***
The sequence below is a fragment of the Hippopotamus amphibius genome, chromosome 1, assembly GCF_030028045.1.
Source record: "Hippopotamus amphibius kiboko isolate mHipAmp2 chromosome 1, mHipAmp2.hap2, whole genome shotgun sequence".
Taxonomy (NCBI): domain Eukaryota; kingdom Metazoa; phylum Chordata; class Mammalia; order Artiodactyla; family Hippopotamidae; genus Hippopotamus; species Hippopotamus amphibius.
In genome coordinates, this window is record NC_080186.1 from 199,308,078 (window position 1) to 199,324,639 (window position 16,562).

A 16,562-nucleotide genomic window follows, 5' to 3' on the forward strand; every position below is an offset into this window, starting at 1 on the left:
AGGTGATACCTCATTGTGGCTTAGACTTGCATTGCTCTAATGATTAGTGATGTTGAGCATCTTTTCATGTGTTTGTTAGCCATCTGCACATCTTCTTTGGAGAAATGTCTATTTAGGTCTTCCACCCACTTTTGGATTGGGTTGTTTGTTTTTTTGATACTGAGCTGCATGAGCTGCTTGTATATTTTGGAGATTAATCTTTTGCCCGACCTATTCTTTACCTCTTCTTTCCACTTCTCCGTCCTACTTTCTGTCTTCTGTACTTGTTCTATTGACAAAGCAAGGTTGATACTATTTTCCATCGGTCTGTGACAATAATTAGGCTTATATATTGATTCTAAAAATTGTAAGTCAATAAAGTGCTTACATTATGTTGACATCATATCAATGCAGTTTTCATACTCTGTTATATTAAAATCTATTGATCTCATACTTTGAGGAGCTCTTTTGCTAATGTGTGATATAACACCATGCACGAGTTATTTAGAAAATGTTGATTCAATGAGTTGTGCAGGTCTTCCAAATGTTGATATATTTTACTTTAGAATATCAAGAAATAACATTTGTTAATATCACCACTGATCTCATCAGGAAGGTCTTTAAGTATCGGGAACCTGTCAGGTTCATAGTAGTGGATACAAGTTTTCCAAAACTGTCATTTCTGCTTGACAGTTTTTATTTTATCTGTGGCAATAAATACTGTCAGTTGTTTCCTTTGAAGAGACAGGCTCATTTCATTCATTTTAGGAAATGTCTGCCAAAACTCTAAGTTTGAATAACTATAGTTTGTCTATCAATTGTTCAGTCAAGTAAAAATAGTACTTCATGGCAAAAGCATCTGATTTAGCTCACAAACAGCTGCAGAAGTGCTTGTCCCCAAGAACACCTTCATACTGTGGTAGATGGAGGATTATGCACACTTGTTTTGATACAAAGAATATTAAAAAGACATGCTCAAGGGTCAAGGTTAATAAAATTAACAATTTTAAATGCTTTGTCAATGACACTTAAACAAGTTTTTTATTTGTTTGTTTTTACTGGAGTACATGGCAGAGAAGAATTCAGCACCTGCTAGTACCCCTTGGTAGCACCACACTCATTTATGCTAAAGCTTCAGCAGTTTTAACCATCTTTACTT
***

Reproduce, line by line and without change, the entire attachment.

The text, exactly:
The sequence below is a fragment of the Hippopotamus amphibius genome, chromosome 1, assembly GCF_030028045.1.
Source record: "Hippopotamus amphibius kiboko isolate mHipAmp2 chromosome 1, mHipAmp2.hap2, whole genome shotgun sequence".
Taxonomy (NCBI): domain Eukaryota; kingdom Metazoa; phylum Chordata; class Mammalia; order Artiodactyla; family Hippopotamidae; genus Hippopotamus; species Hippopotamus amphibius.
In genome coordinates, this window is record NC_080186.1 from 199,308,078 (window position 1) to 199,324,639 (window position 16,562).

A 16,562-nucleotide genomic window follows, 5' to 3' on the forward strand; every position below is an offset into this window, starting at 1 on the left:
AGGTGATACCTCATTGTGGCTTAGACTTGCATTGCTCTAATGATTAGTGATGTTGAGCATCTTTTCATGTGTTTGTTAGCCATCTGCACATCTTCTTTGGAGAAATGTCTATTTAGGTCTTCCACCCACTTTTGGATTGGGTTGTTTGTTTTTTTGATACTGAGCTGCATGAGCTGCTTGTATATTTTGGAGATTAATCTTTTGCCCGACCTATTCTTTACCTCTTCTTTCCACTTCTCCGTCCTACTTTCTGTCTTCTGTACTTGTTCTATTGACAAAGCAAGGTTGATACTATTTTCCATCGGTCTGTGACAATAATTAGGCTTATATATTGATTCTAAAAATTGTAAGTCAATAAAGTGCTTACATTATGTTGACATCATATCAATGCAGTTTTCATACTCTGTTATATTAAAATCTATTGATCTCATACTTTGAGGAGCTCTTTTGCTAATGTGTGATATAACACCATGCACGAGTTATTTAGAAAATGTTGATTCAATGAGTTGTGCAGGTCTTCCAAATGTTGATATATTTTACTTTAGAATATCAAGAAATAACATTTGTTAATATCACCACTGATCTCATCAGGAAGGTCTTTAAGTATCGGGAACCTGTCAGGTTCATAGTAGTGGATACAAGTTTTCCAAAACTGTCATTTCTGCTTGACAGTTTTTATTTTATCTGTGGCAATAAATACTGTCAGTTGTTTCCTTTGAAGAGACAGGCTCATTTCATTCATTTTAGGAAATGTCTGCCAAAACTCTAAGTTTGAATAACTATAGTTTGTCTATCAATTGTTCAGTCAAGTAAAAATAGTACTTCATGGCAAAAGCATCTGATTTAGCTCACAAACAGCTGCAGAAGTGCTTGTCCCCAAGAACACCTTCATACTGTGGTAGATGGAGGATTATGCACACTTGTTTTGATACAAAGAATATTAAAAAGACATGCTCAAGGGTCAAGGTTAATAAAATTAACAATTTTAAATGCTTTGTCAATGACACTTAAACAAGTTTTTTATTTGTTTGTTTTTACTGGAGTACATGGCAGAGAAGAATTCAGCACCTGCTAGTACCCCTTGGTAGCACCACACTCATTTATGCTAAAGCTTCAGCAGTTTTAACCATCTTTACTT